Quality of drinking water resources at risk in many places​

Groundwater is the central drinking water resource in Germany: about 70 percent of drinking water is obtained from groundwater sources. Groundwater also plays a crucial role in many other countries around the world, feeding the wells of the many domestic water suppliers in the U.S. and elsewhere. It is therefore essential to protect groundwater as an ecosystem in its purification and filtration function.

However, steadily increasing water consumption is causing available water supplies to become scarcer, and the quality of groundwater is already at risk in many places. Urbanization is increasing worldwide and conflicts over the use of available water resources between agriculture, industry, the energy sector, drinking water supply and nature conservation are intensifying.

The consequences of the climate crisis can be observed worldwide in the form of extreme weather events, which are compounding the problems. Lack of rainfall, droughts and heat waves such as those in southern Europe or the southern United States are causing groundwater levels to drop and wells to dry up. Even here in Germany, the capacity limits of water supply have already been reached in some places during the dry summers of recent years.
Heavy rainfall and flooding on the other hand have a negative impact on groundwater quantity and quality. Even in previously safe source watersheds, turbidity and contamination with pathogens and pollutants can occur.

In order to ensure that water of sufficient quality and quantity is available at all times, both in shortage situations and during heavy rainfall, the water supply must be designed to be sustainable and climate resilient. In order to meet the demand for drinking water, previously unusable or near-surface water resources may have to be tapped.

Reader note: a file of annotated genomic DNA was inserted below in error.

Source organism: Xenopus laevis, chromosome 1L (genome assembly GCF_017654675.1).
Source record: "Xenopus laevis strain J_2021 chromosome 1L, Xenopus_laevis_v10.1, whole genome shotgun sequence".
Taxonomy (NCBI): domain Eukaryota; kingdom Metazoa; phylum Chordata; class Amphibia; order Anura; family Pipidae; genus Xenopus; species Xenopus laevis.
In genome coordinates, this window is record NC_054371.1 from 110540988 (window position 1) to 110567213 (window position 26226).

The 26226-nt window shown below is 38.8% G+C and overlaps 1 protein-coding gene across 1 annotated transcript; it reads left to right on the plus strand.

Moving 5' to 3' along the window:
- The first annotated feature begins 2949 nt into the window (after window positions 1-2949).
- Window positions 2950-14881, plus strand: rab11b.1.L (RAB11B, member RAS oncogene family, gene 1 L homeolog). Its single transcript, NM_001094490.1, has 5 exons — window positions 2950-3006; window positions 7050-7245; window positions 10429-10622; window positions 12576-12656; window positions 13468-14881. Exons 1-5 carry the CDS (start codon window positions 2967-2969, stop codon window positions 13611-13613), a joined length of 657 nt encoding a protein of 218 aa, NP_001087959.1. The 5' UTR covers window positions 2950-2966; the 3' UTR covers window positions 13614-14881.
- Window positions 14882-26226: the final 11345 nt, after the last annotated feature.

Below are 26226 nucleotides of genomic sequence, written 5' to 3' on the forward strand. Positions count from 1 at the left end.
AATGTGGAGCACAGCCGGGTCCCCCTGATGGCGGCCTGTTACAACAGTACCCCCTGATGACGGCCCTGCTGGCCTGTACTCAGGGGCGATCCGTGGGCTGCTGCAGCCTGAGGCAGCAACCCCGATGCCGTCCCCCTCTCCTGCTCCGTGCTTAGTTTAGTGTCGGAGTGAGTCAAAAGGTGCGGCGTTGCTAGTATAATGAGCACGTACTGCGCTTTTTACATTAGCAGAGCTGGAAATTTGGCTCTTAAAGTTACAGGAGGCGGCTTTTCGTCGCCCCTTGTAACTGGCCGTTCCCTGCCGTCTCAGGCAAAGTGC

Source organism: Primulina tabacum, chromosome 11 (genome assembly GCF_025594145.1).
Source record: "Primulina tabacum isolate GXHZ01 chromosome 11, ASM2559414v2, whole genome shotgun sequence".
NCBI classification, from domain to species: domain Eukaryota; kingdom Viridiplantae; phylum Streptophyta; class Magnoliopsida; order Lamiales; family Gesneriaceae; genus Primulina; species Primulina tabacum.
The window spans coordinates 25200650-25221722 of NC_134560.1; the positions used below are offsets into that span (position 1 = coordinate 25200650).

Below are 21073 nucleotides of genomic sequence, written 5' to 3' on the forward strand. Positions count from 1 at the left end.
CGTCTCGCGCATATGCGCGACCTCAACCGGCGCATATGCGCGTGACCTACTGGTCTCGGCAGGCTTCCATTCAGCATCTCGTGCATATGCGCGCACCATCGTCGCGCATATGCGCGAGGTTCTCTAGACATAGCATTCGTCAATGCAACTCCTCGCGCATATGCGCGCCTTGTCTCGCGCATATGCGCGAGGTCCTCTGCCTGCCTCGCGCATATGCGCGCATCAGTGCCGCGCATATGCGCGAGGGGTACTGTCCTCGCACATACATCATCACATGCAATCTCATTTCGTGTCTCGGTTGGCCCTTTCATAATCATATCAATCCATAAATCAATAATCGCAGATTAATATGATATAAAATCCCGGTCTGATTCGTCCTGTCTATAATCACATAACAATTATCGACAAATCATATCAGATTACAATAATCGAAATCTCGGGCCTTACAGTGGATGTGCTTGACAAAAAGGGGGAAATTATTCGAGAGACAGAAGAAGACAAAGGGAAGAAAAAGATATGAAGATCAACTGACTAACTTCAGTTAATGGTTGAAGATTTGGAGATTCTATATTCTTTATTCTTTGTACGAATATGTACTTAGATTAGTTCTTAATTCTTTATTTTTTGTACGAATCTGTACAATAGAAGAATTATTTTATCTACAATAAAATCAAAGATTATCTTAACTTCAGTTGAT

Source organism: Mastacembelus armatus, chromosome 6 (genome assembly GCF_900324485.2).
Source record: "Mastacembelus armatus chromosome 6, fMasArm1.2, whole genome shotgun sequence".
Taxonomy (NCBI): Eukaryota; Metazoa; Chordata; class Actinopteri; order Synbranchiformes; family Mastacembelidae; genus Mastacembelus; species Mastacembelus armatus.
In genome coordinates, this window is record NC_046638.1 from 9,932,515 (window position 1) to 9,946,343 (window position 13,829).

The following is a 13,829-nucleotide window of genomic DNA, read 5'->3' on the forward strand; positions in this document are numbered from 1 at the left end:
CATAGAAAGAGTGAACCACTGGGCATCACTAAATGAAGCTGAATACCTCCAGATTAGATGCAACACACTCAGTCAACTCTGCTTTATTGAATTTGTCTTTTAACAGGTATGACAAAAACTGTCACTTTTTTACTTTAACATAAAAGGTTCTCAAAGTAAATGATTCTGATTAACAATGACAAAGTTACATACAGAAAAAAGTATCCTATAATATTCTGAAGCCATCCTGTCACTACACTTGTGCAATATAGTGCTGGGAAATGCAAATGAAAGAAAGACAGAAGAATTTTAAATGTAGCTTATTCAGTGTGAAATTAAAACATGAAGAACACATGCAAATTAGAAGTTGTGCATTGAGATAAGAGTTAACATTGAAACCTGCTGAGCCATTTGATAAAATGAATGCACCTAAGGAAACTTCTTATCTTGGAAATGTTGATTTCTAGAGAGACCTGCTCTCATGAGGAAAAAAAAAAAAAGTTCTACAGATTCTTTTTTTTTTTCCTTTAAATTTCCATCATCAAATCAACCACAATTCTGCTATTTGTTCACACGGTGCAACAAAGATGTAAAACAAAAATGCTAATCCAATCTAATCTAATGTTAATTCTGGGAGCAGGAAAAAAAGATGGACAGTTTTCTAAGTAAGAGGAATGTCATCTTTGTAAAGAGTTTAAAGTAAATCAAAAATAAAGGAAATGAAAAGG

Obtaining safe drinking water from such often surface-affected new deposits requires innovative treatment technologies for quality assurance. Since surface water contains many microorganisms, water disinfection is required. Ultrafiltration is the ideal treatment solution for public water utilities in small and medium-sized communities as well as for private water suppliers, especially for surface-affected water. The filtration membrane of a Seccua ultrafiltration system from Mann+Hummel is based on developments from the medical technology of dialysis and can ensure the effective sterilization of water. It not only reduces particles such as sediment, turbidity, microplastics and rust, but also 99.99999% of all bacteria, parasites and up to 99.99% of all viruses in one treatment step.

In combination with a UV system for disinfection, ultrafiltration in the public water supply fulfills the multi-barrier principle according to the generally accepted German rules of technology against any turbidity and pathogens (§ 39 para. 2 no. 1 IfSG, § 20 para. 1 no. 5 TrinkwV). Well owners do not need a multi-barrier system, ultrafiltration alone is sufficient.

With Seccua, Mann+Hummel is the innovation and technology leader for standardized ultrafiltration systems for the treatment of drinking water. Well owners can use the UrSpring BeWell filtration solution for individual buildings, which is installed at the water inlet (PoE) in the house. With the modularly scalable Seccua Phoenix systems, the company is targeting water suppliers with up to 20,000 consumers. Seccua Phoenix has already been used successfully in many communities for years.